by Bob Greene | Chicago Tribune FINAL EDITION | Tempo, Pg 1 | Dec 20, 1998
MIAMI BEACH — Some thoughts on the nature of hotness — and I don’t mean the balmy temperatures here at the edge of the Atlantic Ocean:
Almost three years ago I came to Miami Beach to do a cameo role on “Miami Vice.” At the time, the television show was at the peak of its hotness — nothing like it had happened in years. The stars of the show — Don Johnson, who played Sonny Crockett, and Philip Michael Thomas, who played Ricardo Tubbs — were as idolized as any rock stars. They made the cover of Time magazine. People all over America were canceling their Friday night plans just so they could stay home and watch “Miami Vice.” USA Today, the newspaper that knows everything, added a special feature each Friday — a list of songs that would appear on the soundtrack of that evening’s “Miami Vice” episode. It sounds like ancient history, doesn’t it? But that’s life as we near the end of the ’80s–three years later and you’re hazy history. “Miami Vice” is still on the air, of course, but its executive producer has announced that this will be its final year. (NBC, the network that broadcasts the show, has not officially confirmed the end of the run; no one, however, seems to doubt it.)
“Miami Vice” still is seen by millions of viewers; so is every prime-time network television program. As I arrived here this trip, though Miami Vice had finished third behind the two other networks in its time slot the previous Friday. “Miami Vice,” whatever else it may be, is no longer water-cooler conversation at offices throughout the land. It’s just a TV show.
I had made reservations at the Alexander Hotel for this trip because I had liked the place when I had stayed there while doing the “Miami Vice” cameo. The “Miami Vice” production offices, at the time, took up an entire floor of the Alexander. It is hard to describe the atmosphere around the place at the time. Whatever it must have been like to be on tour with the Rolling Stones in the early days — that’s what it was like on that “Miami Vice” floor. Everybody wanted in. One detail sticks in my mind: a representative of the Reebok running-shoe company kept calling, asking to send free cartons of shoes to that floor of the Alexander. The hope, of course, was that one of the characters on “Miami Vice” would wear a pair of Reeboks on the show, and that the next week people all over America would be wearing them, too.
So here I am again. I checked into the Alexander, and it occurred to me that the “Miami Vice” offices might still be in the same place. I rode the elevator to the floor one evening.
It was quiet. I wandered for a few minutes before anyone even noticed the presence of a stranger. A pleasant young fellow said that the show had “wrapped” for the day — had finished shooting out on location. Three years ago, though, that wouldn’t have mattered; ” Miami Vice” was such a cultural phenomenon that the production floor was frantic way past midnight, no matter what the shooting schedule was.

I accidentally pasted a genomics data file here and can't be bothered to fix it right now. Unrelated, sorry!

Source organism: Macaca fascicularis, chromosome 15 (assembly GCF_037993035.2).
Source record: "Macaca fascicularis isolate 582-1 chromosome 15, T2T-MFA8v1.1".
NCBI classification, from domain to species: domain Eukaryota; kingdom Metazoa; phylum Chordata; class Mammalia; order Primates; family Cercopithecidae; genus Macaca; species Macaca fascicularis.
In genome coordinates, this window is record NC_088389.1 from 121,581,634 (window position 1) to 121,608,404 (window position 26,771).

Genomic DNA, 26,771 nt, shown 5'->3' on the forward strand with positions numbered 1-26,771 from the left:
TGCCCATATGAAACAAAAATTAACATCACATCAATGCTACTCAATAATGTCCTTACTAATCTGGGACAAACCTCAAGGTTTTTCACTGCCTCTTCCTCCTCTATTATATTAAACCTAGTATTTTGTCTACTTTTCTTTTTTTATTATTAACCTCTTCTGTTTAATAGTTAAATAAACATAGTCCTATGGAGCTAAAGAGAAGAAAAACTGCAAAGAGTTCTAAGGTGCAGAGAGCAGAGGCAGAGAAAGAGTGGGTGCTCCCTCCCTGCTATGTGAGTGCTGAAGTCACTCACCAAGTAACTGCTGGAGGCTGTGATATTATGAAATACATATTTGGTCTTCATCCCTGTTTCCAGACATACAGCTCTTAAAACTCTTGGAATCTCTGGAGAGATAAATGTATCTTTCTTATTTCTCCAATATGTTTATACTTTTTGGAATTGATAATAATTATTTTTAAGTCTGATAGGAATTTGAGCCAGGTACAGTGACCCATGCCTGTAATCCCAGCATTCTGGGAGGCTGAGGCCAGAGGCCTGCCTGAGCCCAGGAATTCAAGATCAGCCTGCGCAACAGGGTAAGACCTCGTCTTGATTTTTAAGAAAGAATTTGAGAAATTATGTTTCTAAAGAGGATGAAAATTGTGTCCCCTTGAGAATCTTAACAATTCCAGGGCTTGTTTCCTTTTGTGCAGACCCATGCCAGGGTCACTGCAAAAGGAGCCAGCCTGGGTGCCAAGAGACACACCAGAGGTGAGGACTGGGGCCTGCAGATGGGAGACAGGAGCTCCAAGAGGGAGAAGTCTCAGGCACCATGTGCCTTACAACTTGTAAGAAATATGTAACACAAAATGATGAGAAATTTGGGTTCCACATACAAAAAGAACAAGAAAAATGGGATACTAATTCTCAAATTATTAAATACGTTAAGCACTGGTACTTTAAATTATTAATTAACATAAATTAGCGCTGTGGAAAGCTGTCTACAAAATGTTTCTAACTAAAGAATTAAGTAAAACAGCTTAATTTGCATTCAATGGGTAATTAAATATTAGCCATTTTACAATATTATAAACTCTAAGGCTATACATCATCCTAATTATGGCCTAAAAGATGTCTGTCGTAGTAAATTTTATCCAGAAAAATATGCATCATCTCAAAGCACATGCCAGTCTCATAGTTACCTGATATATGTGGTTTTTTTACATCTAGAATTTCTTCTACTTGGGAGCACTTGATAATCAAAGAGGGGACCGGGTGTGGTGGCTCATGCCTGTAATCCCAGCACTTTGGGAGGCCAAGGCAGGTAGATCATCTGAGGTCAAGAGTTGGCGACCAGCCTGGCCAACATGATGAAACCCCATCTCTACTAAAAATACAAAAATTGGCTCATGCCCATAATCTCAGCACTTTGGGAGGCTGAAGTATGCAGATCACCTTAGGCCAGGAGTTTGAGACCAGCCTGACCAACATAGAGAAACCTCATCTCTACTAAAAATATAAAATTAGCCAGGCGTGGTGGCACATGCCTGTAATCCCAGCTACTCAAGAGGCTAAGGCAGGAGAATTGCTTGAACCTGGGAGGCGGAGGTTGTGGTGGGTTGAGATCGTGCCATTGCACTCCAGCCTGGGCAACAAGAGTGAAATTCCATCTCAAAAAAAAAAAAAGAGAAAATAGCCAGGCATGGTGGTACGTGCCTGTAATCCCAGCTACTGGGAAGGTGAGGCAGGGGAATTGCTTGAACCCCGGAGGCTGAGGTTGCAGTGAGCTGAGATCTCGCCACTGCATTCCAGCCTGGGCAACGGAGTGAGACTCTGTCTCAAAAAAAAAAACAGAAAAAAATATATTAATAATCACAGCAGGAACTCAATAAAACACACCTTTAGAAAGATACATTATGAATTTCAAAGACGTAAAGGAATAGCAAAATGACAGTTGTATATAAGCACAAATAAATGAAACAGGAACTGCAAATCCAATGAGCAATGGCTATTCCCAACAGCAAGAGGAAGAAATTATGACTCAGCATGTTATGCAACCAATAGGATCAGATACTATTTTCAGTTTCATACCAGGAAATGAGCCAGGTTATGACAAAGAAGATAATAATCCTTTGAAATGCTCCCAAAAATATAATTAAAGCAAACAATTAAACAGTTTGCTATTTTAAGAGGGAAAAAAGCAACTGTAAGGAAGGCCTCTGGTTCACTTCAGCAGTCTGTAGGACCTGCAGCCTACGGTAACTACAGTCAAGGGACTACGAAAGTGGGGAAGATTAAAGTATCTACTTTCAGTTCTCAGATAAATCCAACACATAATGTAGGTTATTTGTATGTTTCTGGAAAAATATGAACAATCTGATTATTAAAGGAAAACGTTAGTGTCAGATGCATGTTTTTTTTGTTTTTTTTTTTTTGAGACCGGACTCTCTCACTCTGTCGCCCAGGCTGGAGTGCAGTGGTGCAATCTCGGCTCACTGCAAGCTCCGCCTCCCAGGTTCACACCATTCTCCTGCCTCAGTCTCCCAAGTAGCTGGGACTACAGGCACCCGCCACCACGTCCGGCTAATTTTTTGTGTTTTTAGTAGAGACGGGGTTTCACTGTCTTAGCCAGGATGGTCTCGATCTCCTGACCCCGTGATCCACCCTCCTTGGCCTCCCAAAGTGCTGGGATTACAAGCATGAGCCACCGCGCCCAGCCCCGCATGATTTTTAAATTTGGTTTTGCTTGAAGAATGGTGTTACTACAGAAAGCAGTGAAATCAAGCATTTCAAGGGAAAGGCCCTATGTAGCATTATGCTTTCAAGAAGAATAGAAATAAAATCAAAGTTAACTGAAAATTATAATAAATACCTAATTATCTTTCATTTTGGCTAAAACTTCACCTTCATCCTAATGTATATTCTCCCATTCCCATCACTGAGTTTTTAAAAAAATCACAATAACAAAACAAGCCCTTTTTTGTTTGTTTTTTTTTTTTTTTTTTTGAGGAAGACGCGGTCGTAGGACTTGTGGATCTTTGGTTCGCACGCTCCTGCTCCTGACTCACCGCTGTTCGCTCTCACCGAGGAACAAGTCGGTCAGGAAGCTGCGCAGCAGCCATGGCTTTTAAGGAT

In an unstaffed office with an open door, mimeographed location information for the next day’s shoot was piled in a basket. This is how series television works; there is a disciplined routine — the payoffs are enormous, and the logistical demands can be grueling, but in the end it comes down to a routine. “Miami Vice,” though, was different. Or so it seemed until something else came along. I believe the something else was “Moonlighting.” For a while.
“Miami Vice” is still very important in Miami; Don Johnson is on the cover of the current issue of Miami Beach magazine — as one of the “24 Most Eligible” single men and women in town. (Philip Michael Thomas is one of the 24, too; in the “most eligible” story he describes himself as “spiritual, healthy, happy, content, prosperous, intellectual, wealthy, religious, a magician, a romantic, artistic, musical, rich, tough, unique, bad, bodacious and sassy.” He describes his “ideal first date” as “A journey to an island paradise, where we could walk naked amidst nature and all of God’s creatures.”)
The next evening, on my way back from dinner, I stopped on the “Miami Vice” production floor again. It seemed even emptier. I went looking for the wardrobe room — I remembered it as being hilarious, a carnival of color and fashion.
A hotel maid approached me.
“I’m looking for the wardrobe room,” I said.
She appeared puzzled.
“Wardrobe,” I said.
She knew little English.
“Clothing,” I said.
“Oh,” she said. “Ropa.”
She led me down the hallway, but the wardrobe room was locked. A woman who seemed to have some official capacity came out of another room and asked if she could help. I told her about my previous trip, and said that I was revisiting the place.
“Oh, hi,” she said. “I’m Don’s personal assistant. He was just here. You just missed him by a minute or two.”
She was leaving, too, and I asked her to pass on my regards. The maid moved down the hallway. It’s just a TV show. That’s all any of them are.
That observation isn’t supposed to be a melancholy column-ending device. Simply an American truth: It’s just a TV show.